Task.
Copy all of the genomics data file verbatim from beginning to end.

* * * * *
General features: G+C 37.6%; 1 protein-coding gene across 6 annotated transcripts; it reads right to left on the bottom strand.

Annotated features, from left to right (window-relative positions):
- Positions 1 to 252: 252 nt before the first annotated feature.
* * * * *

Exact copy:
General features: G+C 37.6%; 1 protein-coding gene across 6 annotated transcripts; it reads right to left on the bottom strand.

Annotated features, from left to right (window-relative positions):
- Positions 1 to 252: 252 nt before the first annotated feature.